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Refers to the community contexts in which social relationships are embedded— such as schools, workplaces, and neighborhoods — and seeks to identify the characteristics of these settings that are associated with people becoming victims or perpetrators of intimate partner and sexual violence (WHO, 2010).

  • Poverty and associated factors (e.g., overcrowding)
  • Low social capital — lack of institutions, relationships, and norms that shape a community’s social interactions
  • Weak community sanctions against IPV (e.g., unwillingness of neighbors to intervene in situations where they witness violence) (CDC)


Includes the larger, macro-level factors that influence sexual and intimate partner violence, such as gender inequality, religious or cultural belief systems, societal norms, and economic or social policies  that create or sustain gaps and tensions between groups of people (WHO, 2009).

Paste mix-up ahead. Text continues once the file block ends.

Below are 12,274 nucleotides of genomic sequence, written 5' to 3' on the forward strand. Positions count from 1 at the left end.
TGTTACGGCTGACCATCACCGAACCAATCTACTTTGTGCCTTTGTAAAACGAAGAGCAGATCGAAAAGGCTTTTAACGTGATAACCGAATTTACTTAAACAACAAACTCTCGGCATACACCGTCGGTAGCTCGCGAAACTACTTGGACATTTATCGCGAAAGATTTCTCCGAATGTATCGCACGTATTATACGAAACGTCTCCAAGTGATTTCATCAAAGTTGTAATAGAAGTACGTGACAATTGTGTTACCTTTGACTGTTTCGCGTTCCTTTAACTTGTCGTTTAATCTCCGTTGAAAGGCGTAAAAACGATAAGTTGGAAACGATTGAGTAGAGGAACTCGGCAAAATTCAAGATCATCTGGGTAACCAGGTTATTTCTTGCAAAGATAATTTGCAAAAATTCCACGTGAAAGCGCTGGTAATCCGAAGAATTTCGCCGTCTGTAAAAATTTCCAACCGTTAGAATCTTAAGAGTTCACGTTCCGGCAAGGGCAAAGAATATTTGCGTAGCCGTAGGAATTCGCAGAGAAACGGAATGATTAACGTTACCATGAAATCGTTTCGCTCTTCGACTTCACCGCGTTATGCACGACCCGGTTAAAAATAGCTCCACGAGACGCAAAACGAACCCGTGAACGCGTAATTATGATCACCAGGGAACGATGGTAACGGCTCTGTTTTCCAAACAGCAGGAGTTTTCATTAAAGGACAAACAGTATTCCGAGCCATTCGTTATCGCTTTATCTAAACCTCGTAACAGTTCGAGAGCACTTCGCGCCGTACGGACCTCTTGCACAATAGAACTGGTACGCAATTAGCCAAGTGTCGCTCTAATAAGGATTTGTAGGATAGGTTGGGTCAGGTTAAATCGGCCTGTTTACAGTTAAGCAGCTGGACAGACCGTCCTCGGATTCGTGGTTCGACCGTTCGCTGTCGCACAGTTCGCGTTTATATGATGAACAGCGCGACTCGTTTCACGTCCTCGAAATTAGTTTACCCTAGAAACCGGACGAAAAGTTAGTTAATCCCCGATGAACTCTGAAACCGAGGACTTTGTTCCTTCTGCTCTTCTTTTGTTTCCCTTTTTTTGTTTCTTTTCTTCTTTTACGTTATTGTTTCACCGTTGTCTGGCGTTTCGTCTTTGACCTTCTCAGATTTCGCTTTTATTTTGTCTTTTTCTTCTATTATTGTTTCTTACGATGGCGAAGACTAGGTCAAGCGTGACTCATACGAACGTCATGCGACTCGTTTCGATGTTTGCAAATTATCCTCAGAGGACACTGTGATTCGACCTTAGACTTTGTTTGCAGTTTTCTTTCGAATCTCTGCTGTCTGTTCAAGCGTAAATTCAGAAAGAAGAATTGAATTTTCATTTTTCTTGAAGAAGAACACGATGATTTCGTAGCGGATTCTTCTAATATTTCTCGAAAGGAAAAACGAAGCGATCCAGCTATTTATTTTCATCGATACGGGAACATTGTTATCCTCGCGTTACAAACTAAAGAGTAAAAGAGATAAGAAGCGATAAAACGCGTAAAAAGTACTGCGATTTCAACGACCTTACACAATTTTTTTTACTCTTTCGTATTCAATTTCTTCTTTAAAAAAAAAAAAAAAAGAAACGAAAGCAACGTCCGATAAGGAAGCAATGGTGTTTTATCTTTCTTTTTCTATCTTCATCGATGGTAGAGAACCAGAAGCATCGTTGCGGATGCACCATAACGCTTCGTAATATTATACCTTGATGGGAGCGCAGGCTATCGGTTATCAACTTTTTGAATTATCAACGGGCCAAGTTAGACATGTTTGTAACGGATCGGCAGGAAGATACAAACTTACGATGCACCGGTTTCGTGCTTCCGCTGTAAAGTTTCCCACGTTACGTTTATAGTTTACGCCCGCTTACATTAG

DVN will lead a community discussion on risk and protective factors through social media, advocates meetings, engaging with organizations who specialize in the area, and community roundtables to understand how each risk factor contributes to domestic violence and to identify ways to increase protective factors.

Domestic Violence prevention programs should increase focus on transforming gender norms and attitudes, addressing childhood abuse, and reducing harmful drinking. Development initiatives to improve access to education for girls and boys may also have an important role in violence prevention (WHO, 2009).